Bhutan's history is based on ancient stone implements found in various regions. It appears that the region was initially inhabited as early as 2000 BC. In all probability these were nomadic herders who lived in the low-lying areas in winter and moved to the alpine meadows in summer and this practice is still followed today. There are no surviving records, oral or written, of this period and history, can only authenticate from the seventh century AD.
The visit of Guru Padmasambhava and other Buddhists saints and scholars from India and Tibet marked the medieval Bhutan. Emergence of ruling clans and development of arts and architecture were also seen during this period.
Bhutan's history started in the seventh century when the Tibetan king Songsten Gampo,constructed its first two Buddhist temples,Kyichu in Paro valley and Jambay Lhakhang in the Choekhor Valley in Bumthang. Till this time, like other parts of the Himalayan region, the people here followed an animistic religion.
Shabdrung Ngawang Namgyal, a leader of the Drukpa sect, came to Bhutan in 17th century. He introduced the dual system of Government and for the first time some degree of stability was maintained, which was unseen before, but this did not last long. After Ngawang Namgyal's death, successors became victims of intrigues and rivalries. The instability continued till the early 20th century.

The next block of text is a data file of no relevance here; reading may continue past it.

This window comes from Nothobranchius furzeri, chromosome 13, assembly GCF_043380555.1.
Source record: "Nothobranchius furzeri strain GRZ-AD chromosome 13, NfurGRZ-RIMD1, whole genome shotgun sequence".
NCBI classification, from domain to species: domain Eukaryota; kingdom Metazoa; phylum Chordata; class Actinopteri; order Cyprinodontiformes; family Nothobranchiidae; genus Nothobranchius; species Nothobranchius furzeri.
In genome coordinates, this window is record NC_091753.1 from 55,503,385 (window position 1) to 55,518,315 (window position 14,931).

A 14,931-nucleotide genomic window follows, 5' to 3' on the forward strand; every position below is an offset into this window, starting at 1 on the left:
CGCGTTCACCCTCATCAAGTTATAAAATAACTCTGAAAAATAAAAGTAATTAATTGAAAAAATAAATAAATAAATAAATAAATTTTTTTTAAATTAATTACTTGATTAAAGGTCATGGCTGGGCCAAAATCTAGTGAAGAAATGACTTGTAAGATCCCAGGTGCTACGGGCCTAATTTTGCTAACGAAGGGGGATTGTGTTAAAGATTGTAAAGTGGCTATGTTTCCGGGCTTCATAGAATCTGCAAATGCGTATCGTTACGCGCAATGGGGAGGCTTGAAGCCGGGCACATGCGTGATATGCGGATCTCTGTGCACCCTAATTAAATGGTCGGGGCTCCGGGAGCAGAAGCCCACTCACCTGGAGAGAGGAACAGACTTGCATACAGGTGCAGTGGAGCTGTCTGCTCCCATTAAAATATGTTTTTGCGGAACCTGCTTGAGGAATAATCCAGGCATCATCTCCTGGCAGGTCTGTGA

The country's modern period began with the establishment of monarchy in Bhutan. The powerful Bhutanese Chief, Ugyen Wangchuk was crowned as the first hereditary ruler of Bhutan in 1907. The country's self-imposed policy of isolation continued till the reign of the third king Jigme Dorji Wangchuk. He decided to shed this age-old policy and introduced the country to the outside world, bringing the country into the international mainstream.